In the bustling city of Mumbai, where air quality ranges from poor to hazardous, my Maa's face lights up at the mere mention of gaonwali Diwali.
It's a journey that transports her back to the snow-clad mountains of Pauri Garhwal in Uttarakhand, where the air is crisp, and the celebrations resonate with the beauty of tradition.
For my mother, Diwali in Uttarakhand isn't just a festival; it's a cascade of memories that winds its way through Choti (small), Badi, and Egas (Ekadashi, 11 days after Diwali) Bagwal celebrations.
The magic begins with Choti Diwali, she narrates with a gleam in her eyes. It is a day dedicated to their cherished cattle. Mornings were spent in the quest for flowers, crafting delicate garlands that adorn the animals.
She recounts, with child-like glee, how the elders pleaded for a few blooms for their own puja. While the elders prepare a feast of sweetened rice, kheer, puris, and dal, my Maa eagerly anticipated the highlight of Diwali -- Gulgule! Those sweet treats melted in their mouths, creating moments of pure joy.
Generosity is woven into the fabric of Diwali in Uttarakhand. Puri production was a grand affair, as they prepared not only for their own celebration, but also to share with relatives and neighbouring villages that weren't partaking in the festivities. Families in mourning, following a local tradition, refrained from deep-fried items for a year, making the sharing of pur is and Gulgules a gesture of compassion.
The festivities continued with the preparation of pinda, a ball made from various millet and lentil flours, dedicated to the well-being of the cattle. Garlands of flowers adorned their noble companions, their horns gently massaged with oil, and the pinda offered as a token of gratitude.
In pre-1990s Uttarakhand, Diwali wasn't about lamps and firecrackers. Mustard oil, a precious commodity, was reserved for cooking and personal use. Instead, the warm glow came from torches made of chir pine bark, illuminating the hillsides.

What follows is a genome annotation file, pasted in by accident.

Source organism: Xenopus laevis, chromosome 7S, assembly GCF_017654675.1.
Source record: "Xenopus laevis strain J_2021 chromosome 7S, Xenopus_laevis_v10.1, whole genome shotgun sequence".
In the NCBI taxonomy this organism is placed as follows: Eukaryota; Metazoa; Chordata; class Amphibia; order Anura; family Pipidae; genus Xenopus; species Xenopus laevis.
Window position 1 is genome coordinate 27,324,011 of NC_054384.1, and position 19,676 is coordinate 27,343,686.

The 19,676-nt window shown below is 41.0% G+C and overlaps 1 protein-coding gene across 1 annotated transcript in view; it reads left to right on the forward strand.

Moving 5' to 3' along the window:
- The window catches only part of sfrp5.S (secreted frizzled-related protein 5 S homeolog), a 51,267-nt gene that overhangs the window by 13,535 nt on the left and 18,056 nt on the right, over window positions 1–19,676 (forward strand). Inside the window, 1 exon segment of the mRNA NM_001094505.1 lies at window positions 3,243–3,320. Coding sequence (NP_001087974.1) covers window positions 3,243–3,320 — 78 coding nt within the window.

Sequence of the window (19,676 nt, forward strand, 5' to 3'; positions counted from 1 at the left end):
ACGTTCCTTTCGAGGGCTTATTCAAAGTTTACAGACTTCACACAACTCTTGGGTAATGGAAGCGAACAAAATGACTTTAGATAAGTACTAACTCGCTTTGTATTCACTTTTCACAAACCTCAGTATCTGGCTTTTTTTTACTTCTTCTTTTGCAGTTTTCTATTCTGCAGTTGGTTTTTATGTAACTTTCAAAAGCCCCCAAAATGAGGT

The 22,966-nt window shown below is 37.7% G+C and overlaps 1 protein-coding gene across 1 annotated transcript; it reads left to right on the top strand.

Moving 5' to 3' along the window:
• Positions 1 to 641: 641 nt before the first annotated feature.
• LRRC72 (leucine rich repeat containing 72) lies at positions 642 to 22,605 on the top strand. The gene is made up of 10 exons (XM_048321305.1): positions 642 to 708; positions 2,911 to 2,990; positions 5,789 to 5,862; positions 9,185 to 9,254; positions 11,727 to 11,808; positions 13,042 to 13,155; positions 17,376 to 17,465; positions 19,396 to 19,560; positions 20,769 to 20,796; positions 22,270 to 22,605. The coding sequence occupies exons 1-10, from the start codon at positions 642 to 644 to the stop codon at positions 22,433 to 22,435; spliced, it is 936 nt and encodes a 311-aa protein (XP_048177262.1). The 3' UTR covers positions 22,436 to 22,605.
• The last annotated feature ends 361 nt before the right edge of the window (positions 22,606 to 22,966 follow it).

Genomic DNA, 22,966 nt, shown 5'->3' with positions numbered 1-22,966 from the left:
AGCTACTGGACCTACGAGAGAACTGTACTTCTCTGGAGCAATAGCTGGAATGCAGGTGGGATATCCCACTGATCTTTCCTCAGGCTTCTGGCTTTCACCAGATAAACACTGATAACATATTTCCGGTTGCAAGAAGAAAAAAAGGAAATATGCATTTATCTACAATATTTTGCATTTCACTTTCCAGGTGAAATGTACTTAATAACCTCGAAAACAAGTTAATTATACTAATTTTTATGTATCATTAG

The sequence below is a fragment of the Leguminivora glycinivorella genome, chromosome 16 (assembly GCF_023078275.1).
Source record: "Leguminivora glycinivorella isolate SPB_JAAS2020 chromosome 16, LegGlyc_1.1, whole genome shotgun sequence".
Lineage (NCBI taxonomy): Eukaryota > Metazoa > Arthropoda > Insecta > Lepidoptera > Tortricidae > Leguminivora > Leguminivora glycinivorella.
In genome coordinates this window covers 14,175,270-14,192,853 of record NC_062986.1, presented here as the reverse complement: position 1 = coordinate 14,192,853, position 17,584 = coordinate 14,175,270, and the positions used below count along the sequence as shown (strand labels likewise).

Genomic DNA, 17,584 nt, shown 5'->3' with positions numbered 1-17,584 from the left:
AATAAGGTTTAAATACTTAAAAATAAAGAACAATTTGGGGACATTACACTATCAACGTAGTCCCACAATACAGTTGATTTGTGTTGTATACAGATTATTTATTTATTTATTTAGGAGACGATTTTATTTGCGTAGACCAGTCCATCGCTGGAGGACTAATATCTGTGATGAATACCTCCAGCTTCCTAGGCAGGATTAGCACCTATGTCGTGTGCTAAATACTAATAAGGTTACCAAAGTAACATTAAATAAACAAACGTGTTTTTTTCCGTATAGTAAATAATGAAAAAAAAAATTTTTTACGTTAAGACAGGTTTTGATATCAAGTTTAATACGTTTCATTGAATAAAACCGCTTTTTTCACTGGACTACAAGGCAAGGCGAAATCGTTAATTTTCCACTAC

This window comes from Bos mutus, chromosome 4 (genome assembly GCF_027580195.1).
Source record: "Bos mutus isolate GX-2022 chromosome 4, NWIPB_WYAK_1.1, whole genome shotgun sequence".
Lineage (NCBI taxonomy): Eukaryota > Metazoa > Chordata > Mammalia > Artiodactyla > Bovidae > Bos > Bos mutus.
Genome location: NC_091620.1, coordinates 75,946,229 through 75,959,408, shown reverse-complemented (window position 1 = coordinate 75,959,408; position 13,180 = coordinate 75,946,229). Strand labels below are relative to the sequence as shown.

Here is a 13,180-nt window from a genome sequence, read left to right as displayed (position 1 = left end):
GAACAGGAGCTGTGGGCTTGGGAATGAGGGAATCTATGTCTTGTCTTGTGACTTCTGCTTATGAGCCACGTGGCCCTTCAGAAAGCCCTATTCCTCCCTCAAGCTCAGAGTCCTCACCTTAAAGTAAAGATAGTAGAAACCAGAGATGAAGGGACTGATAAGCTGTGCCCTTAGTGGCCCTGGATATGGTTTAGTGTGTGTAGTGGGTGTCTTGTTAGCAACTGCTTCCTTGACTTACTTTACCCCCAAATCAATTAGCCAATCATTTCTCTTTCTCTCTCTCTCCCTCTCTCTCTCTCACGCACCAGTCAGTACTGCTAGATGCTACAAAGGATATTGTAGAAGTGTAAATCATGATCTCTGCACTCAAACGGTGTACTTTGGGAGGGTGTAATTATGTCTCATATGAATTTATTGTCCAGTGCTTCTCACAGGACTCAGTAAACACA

As night fell, the villagers gathered at the panchayat chowk for the spirited game of Bhailu. Tied together with a dried creeper, inner shavings of the pine tree transformed into a fiery spectacle. Fire dances on the rope as men and women compete joyously to see who can spin it the longest, the flames casting shadows against the dark mountain backdrop.
The tradition of Bhailu has woven itself into the cultural tapestry of Uttarakhand for centuries.
Diwali in Uttarakhand resonates with more than just visual beauty; it echoes with the soulful tunes of traditional songs and the rhythmic beats of group folk dances like Jhumeila and Chaufula. Each step seems to sync with the pulse of the hills, creating a symphony that reverberates through the valleys.
For my Maa, thousands of miles away in Mumbai, these memories bring solace. Though physically distant, the spirit of gaonwali Diwali keeps her connected to the mystic hills of Uttarakhand, painting a vivid tapestry of love, laughter, and longing.
Here is her recipe of Gulgule. After living in Mumbai for 40 years my Maa has modified the recipe with ¼ teaspoon baking soda and 2 mashed bananas
- 1½ cups aatta or wheat flour
- 1 cup water
- ½ cup jaggery
- ½ teaspoon sonf or fennel seeds
- Oil for deep frying (use mustard oil if you want the goanwali taste)
- ¼ tsp baking soda
- 2 mashed bananas
- My mom began the creation of our beloved Gulgulas with a heartwarming combination of jaggery and ½ cup of the water.
Now, mix the wheat flour, fennel, baking soda, baking soda, bananas.
Pour in the remaining water.
Beat the mixture for 2 minutes or until the batter achieves a velvety smoothness.
- Cover and rest the batter for 30 minutes or more.
- Beat the batter again for a minute making sure the batter has enough airy texture.
Wet your hand with water, scoop a tbsp batter, and drop it into hot oil.
Flip occasionally and fry the gulgulas over medium heat until they turn a rich, dark golden brown.
Drain off the excess oil and transfer to a tissue or paper towel-lined plate.